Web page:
Of frosty fields and snowbound bikes / Photos of icy beauty by Shannon Gibbs

Amazing chocolate art -- almost too beautiful to eat / Photos by Brianna Mortensen

Fun at the Sinks: Students catch some air at top of Logan Canyon / Photos by Robert McDaniel

Shoshone gather to remember the Bear River Massacre / Photos by Robert McDaniel



L.D.'s has been dishing it up at the heart of Richmond for nearly 50 years, and still going strong
The worn, orange counters have seen many elbows and held many plates, and signs are beginning to show as brown spots are beginning to peak through the bright surface. L.D.'s Cafe has been around for more than 40 years to greet the locals with tasty food and good company. / By Brooke Barker


Across Bridgerland

Media watchers holding their breath as open-records revisions head toward a vote
Imagine having only one phone number available to the public to contact the hundreds of faculty members at Utah State University. / By Marie MacKay

USU halts use of full-size passenger vans
Utah State University is permanently discontinuing the use of all 12- and 15-passenger vans, except for cargo-carrying vehicles. The policy is effective immediately.

Ordinary man, genocide survivor encourages youth to shape future
Please welcome Paul Rusesabagina. One, three, eight and then everyone stood Thursday afternoon to applaud the man who helped save over 1200 people from genocide in Rwanda. / By Camille Blake

Local News

Historic Wellsville tabernacle needs repairs
The plaster on the walls of Wellsville's 98-year-old Tabernacle is peeling and there are dark water stains on some of the ceilings. Despite several renovation projects in the past few years, the historic landmark is still in need of repair. / By Liz Lawyer

Smithfield will sell bonds to raise money for water tank
Water revenue bonds will be available to residents in April to raise money for a new water tank. / By Di Lewis

Spring-like weather causes burst water pipe at apartment complex
Three inches of water flooded the underground parking at Kampus Korner, a housing facility on 800 East, when the water pipe that feeds the fire system broke Thursday. / By Megan Sonderegger

Millville planning committee discusses installing survey monuments
City planner Greg Scott told the Planning and Zoning Committee Thursday that the mayor has requested survey monuments be put in at the time of building new subdivisions. / By Shauna Smith

Lewiston council sends protest about Legislature's land use amendment
A resolution was enthusiastically approved during Tuesday's City Council meeting in which members declared their opposition to Utah Senate Bill 170, a land use amendment which strips power from city authorities to regulate planning and zoning within city borders. / By Megan Sonderegger

Millville considers installing intersection monuments on streets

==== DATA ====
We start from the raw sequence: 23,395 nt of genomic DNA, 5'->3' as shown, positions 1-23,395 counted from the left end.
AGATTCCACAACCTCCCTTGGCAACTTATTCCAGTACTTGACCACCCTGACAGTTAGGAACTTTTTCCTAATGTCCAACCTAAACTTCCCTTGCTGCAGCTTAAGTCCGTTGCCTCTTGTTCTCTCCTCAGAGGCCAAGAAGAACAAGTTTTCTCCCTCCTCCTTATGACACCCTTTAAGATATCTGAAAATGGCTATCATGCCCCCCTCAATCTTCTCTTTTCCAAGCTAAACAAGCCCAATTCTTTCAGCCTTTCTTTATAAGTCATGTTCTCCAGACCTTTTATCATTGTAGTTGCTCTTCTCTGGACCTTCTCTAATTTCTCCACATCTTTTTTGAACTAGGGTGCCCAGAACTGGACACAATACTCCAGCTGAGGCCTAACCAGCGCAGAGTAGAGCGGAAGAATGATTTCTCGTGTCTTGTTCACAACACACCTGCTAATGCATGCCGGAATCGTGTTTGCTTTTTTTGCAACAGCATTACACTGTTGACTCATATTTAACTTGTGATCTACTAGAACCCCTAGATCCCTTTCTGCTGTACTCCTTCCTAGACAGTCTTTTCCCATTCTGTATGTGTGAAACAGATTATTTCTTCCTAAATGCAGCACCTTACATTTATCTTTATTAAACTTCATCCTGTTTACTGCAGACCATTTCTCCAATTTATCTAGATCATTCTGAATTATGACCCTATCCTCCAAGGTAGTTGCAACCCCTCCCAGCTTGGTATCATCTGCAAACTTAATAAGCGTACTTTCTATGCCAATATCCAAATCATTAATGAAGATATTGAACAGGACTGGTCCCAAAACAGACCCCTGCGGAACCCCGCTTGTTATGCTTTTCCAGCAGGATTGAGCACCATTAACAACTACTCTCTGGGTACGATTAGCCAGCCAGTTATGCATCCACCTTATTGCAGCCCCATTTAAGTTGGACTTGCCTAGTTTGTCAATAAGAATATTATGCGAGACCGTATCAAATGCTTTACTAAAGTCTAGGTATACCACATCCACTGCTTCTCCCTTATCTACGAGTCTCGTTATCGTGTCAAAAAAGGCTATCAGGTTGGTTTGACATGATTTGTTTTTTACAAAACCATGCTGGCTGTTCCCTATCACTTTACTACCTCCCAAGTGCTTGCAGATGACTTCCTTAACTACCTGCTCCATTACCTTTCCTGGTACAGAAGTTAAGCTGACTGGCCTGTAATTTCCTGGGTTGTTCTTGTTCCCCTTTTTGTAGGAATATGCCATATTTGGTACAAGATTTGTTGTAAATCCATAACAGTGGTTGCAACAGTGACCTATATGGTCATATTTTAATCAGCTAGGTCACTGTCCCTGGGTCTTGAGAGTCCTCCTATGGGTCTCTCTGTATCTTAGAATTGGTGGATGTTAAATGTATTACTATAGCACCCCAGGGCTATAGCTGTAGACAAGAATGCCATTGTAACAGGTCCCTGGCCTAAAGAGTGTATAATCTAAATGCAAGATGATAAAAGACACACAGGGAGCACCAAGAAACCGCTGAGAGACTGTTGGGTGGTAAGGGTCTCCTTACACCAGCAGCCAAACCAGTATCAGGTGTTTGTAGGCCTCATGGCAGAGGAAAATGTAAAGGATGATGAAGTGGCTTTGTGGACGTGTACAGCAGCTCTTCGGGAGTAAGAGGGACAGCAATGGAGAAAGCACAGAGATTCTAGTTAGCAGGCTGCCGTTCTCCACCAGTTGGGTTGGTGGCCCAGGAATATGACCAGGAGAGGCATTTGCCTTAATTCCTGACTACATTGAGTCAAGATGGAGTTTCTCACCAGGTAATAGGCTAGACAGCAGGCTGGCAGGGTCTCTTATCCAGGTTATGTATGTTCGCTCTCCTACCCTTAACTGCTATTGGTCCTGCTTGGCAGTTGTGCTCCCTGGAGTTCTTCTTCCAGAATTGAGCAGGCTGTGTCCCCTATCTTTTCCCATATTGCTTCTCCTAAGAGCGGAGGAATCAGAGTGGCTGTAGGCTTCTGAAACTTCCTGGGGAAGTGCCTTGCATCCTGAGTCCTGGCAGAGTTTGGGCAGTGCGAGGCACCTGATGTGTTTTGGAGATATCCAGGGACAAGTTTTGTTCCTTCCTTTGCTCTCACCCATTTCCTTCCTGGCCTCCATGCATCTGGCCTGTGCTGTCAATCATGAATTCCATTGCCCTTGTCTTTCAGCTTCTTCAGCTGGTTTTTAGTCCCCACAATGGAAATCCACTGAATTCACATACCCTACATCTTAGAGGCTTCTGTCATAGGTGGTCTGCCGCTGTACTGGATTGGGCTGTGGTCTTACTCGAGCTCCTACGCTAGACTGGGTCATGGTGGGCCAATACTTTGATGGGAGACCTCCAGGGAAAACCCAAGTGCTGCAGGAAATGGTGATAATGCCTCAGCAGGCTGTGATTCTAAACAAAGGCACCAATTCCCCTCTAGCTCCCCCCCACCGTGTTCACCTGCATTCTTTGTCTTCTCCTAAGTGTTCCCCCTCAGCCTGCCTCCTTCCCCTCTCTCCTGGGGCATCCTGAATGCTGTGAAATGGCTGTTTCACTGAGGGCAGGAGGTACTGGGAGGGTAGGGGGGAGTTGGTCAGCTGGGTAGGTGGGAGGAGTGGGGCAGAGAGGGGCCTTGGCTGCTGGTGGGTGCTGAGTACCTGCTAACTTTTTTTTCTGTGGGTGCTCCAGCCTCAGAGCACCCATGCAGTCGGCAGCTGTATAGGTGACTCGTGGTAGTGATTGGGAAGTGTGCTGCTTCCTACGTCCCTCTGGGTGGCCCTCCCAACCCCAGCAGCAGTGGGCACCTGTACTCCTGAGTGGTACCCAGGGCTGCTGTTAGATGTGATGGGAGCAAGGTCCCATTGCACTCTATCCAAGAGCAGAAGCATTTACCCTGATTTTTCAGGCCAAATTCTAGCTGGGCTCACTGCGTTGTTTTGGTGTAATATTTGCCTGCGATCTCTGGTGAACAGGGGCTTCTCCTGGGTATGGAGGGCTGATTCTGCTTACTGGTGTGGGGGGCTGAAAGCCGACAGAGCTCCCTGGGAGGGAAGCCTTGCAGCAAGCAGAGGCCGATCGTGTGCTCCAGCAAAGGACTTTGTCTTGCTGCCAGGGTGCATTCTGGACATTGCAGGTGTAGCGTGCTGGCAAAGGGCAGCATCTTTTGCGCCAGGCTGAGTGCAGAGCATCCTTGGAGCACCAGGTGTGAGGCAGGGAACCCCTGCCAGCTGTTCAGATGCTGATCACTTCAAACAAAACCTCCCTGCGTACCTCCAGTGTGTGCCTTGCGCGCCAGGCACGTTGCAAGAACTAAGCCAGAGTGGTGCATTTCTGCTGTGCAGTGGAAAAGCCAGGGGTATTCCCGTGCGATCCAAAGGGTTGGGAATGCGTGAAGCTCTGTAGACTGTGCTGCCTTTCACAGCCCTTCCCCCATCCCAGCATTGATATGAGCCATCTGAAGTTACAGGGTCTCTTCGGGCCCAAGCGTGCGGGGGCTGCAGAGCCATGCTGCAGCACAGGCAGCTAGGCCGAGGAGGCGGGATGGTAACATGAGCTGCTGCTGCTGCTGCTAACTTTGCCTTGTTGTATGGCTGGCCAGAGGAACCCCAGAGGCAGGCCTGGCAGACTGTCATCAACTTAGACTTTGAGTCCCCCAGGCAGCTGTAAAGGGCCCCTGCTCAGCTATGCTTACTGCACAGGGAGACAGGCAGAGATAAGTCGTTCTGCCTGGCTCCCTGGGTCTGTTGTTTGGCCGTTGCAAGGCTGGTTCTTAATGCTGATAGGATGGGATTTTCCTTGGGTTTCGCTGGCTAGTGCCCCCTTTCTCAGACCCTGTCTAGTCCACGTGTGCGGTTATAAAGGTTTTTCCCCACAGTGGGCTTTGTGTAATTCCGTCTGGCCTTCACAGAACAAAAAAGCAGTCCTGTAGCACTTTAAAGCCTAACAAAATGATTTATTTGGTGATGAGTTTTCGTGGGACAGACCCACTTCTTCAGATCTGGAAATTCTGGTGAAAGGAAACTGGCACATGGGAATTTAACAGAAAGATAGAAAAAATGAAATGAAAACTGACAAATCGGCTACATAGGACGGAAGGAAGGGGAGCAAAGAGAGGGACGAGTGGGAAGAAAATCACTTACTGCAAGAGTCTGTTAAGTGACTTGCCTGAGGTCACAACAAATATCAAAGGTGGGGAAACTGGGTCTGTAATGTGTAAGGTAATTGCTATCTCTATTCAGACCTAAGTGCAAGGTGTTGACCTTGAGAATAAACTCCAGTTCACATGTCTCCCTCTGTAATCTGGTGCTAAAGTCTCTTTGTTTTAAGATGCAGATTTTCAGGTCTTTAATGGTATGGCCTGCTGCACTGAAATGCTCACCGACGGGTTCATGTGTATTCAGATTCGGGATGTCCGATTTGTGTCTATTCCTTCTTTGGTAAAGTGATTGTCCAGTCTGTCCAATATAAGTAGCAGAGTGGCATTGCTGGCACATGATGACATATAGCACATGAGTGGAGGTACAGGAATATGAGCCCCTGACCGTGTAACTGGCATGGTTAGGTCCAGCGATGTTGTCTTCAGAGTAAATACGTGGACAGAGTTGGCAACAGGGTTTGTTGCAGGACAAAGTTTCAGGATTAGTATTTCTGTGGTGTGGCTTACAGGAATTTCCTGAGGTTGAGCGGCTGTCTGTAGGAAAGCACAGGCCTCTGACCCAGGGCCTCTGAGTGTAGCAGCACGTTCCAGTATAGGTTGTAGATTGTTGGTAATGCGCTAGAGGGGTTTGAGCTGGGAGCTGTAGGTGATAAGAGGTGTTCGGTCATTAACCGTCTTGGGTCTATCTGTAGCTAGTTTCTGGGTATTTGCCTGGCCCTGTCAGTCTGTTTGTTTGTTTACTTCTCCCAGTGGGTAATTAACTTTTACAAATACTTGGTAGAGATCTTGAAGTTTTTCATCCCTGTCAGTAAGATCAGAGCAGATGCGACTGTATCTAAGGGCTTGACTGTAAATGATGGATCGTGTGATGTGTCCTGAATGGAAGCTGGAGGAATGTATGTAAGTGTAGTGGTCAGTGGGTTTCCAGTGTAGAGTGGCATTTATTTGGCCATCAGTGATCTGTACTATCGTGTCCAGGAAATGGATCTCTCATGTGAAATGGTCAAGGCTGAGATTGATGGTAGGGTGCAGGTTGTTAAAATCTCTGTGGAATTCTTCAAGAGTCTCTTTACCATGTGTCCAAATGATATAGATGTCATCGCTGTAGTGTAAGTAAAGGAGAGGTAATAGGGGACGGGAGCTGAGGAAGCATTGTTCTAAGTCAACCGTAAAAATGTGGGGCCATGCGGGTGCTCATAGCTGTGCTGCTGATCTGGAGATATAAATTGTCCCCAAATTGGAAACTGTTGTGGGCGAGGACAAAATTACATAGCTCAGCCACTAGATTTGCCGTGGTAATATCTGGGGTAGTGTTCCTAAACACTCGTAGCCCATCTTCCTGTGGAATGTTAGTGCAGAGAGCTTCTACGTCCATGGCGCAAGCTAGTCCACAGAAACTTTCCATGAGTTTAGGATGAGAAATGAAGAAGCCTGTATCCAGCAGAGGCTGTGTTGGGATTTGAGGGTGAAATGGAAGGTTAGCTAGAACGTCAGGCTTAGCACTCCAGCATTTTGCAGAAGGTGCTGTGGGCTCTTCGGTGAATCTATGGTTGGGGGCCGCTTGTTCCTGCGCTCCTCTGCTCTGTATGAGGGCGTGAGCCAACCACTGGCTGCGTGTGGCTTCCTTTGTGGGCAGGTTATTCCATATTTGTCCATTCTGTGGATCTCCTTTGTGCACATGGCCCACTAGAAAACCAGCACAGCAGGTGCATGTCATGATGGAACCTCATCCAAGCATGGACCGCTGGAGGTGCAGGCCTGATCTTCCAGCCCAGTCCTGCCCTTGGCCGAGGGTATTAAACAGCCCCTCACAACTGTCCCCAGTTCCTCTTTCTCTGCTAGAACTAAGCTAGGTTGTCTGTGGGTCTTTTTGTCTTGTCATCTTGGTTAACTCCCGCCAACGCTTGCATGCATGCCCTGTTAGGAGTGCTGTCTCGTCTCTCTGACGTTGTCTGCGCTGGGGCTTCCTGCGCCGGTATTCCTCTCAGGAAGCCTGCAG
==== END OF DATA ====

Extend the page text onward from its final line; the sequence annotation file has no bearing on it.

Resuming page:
Surveyor Jeff Hansen made a proposal to the City Council at Thursday night's meeting to have a monument system installed in Millville city. Monuments, he said, should have been built as the city was built. / By Shauna Smith

North Logan residents unhappy about proposed road to Smithfield
Local landowners attended last week's City Council meeting to fight the most recent plan proposed for the North Logan-Smithfield corridor. / By Diana Hurren

Nibley council focuses on improving city communications
Over an hour of presentation of ideas and discussion of updates to the city's communication plan dominated the City Council meeting Thursday night. / By Ranae Bangerter

Paradise council sends subdivision request to planning commission
Differences in city and county development procedures complicated discussion at Wednesday night's Town Council meeting. / By David Baker

Providence council votes 3-2 to approve cul-de-sac
The City Council came to a resolution, after several hours of discussion Tuesday night, on their intentions for improvement of traffic conditions on 100 South from 200 West to Highway 165. / By Taylor Scott

Hyde Park planning commission to hear parking complaints
A few disgruntled neighbors can air their grievances over parking business vehicles at home during an upcoming public hearing, Hyde Park's Planning Commission decided Wednesday. / By Brad Plothow

Four file for ASUSU president; complete list of candidates
Excited candidates filed in the TSC auditorium Monday to discuss rules and regulations in beginning this year's ASUSU elections. / By Megan Sonderegger

Cornish seeks bids for new water line
The Town Council voted Tuesday to accept bids for a water project to be reviewed by JUB Engineers. The current water line, on 4800 West, is made of cast iron and in the winter frequently breaks. / By Katie Smedley

Pick of the litter: Rocky Taylor honored by Hyde Park as best of Utah animal control officers
North Park Police Chief Kim Hawkes presented Rocky Taylor with the highest state award for animal control officers during the opening minutes of Hyde Park's City Council meeting Wednesday. / By Brad Plothow

Providence council votes to create historical district